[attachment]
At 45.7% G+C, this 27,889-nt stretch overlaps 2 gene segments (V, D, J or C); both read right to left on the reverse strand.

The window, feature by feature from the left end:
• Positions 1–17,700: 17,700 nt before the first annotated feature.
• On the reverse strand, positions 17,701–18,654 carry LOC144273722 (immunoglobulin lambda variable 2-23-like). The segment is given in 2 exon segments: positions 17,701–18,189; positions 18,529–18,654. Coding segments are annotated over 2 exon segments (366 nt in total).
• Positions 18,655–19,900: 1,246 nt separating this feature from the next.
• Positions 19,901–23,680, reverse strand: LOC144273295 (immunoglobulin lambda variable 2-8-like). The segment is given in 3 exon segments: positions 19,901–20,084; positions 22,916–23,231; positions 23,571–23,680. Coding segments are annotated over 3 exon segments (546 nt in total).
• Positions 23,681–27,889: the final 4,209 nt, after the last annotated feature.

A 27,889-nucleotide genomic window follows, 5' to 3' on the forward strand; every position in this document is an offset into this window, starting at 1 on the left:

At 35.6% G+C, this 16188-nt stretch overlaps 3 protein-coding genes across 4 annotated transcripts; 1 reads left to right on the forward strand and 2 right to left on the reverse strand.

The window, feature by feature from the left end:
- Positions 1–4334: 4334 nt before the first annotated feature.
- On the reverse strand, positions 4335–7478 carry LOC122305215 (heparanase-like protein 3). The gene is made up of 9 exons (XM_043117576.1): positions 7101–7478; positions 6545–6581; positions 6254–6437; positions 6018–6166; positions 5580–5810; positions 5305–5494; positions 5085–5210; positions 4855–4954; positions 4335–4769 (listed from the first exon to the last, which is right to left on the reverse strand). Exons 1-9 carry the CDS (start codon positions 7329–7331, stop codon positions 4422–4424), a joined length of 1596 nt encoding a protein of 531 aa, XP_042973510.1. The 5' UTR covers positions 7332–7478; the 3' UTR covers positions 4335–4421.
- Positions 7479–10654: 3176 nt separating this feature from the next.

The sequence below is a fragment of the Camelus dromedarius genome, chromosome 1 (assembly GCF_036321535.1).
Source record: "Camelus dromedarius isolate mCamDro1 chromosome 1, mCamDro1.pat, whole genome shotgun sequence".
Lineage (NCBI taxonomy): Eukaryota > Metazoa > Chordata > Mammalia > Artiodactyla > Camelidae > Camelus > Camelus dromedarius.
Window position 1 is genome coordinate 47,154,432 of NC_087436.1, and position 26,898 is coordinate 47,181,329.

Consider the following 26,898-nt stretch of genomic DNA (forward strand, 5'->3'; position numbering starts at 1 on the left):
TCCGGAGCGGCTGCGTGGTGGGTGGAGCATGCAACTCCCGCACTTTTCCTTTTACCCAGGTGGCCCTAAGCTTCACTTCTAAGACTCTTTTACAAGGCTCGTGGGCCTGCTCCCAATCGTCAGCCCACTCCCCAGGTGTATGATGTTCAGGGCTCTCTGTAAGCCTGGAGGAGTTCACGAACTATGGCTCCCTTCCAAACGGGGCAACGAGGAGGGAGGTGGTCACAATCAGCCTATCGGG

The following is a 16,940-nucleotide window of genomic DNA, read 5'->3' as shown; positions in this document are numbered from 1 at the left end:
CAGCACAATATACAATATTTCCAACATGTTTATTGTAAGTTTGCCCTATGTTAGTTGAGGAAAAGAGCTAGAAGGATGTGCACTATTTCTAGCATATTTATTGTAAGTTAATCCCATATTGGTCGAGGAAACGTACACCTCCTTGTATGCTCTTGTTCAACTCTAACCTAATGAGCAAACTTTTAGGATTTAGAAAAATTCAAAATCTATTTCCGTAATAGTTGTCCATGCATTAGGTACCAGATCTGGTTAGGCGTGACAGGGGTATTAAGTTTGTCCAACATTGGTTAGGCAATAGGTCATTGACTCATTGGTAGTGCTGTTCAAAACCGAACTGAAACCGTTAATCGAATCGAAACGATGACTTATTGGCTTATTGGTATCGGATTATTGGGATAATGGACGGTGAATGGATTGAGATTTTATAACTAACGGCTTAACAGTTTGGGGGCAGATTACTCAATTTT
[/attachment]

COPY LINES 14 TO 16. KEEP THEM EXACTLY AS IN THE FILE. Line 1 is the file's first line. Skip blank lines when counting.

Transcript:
The sequence below is a fragment of the Camelus dromedarius genome, chromosome 1 (assembly GCF_036321535.1).
Source record: "Camelus dromedarius isolate mCamDro1 chromosome 1, mCamDro1.pat, whole genome shotgun sequence".
Lineage (NCBI taxonomy): Eukaryota > Metazoa > Chordata > Mammalia > Artiodactyla > Camelidae > Camelus > Camelus dromedarius.